NORML (National Organization for the Reform of Marijuana Laws), a non-profit organization based in D.C., aims to move public opinion to achieve the legalization of non-medical marijuana in the United States. NORML “supports the removal of all criminal penalties for the private possession and responsible use of marijuana by adults, including the cultivation for personal use, and the casual nonprofit transfers of small amounts,” and “supports the development of a legally controlled market for Cannabis.” NORML supports those working to legalize marijuana, as well as those fighting prosecution under marijuana laws.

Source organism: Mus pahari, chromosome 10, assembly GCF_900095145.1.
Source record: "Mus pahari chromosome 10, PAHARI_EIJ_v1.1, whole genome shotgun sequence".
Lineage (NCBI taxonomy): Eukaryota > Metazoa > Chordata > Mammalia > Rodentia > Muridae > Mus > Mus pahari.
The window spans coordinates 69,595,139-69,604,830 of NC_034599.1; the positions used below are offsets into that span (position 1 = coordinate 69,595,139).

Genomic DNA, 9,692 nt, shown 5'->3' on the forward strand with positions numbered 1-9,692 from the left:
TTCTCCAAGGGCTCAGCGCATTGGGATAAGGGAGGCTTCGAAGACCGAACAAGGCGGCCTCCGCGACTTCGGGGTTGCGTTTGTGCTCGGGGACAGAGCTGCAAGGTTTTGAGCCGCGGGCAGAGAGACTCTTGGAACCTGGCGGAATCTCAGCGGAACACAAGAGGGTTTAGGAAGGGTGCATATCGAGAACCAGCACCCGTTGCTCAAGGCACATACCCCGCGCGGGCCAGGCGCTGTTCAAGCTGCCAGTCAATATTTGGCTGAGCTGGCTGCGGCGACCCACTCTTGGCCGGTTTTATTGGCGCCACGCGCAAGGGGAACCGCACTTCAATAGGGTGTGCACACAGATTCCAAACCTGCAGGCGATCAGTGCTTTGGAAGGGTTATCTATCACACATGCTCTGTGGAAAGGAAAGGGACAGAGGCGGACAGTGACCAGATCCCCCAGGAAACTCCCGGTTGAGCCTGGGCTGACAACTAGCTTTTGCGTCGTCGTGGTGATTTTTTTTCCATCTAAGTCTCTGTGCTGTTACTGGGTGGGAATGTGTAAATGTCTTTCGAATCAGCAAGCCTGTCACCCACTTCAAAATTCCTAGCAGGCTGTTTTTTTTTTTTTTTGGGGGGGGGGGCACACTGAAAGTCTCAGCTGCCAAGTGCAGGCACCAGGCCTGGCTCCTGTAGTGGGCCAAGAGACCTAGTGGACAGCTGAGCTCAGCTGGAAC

In 2012, the company behind High Times Magazine filed a historic petition to the federal government to seek clemency for five elderly, nonviolent Cannabis-only offenders serving life without parole. The five men are John Knock, Paul Free, William Dekle, Larry Duke, and Charles Cundiff. All five elderly men have served at least 15 years in prison for their marijuana dealings. The petition argues they have been model prisoners, and do not pose a threat to themselves, others or society, and so should be released. Because these men have no chance at parole, clemency from the U.S. President is their only hope of release. The non-profit organization founded by volunteer Beth Curtis called Life For Pot helped to back this federal petition to free the five men. Life For Pot has tracked at least twenty prisoners serving life sentences for Cannabis-only related crimes. As of today, four out of the five men have been released - Larry Duke, John Knock, Paul Free, and Charles Cundiff.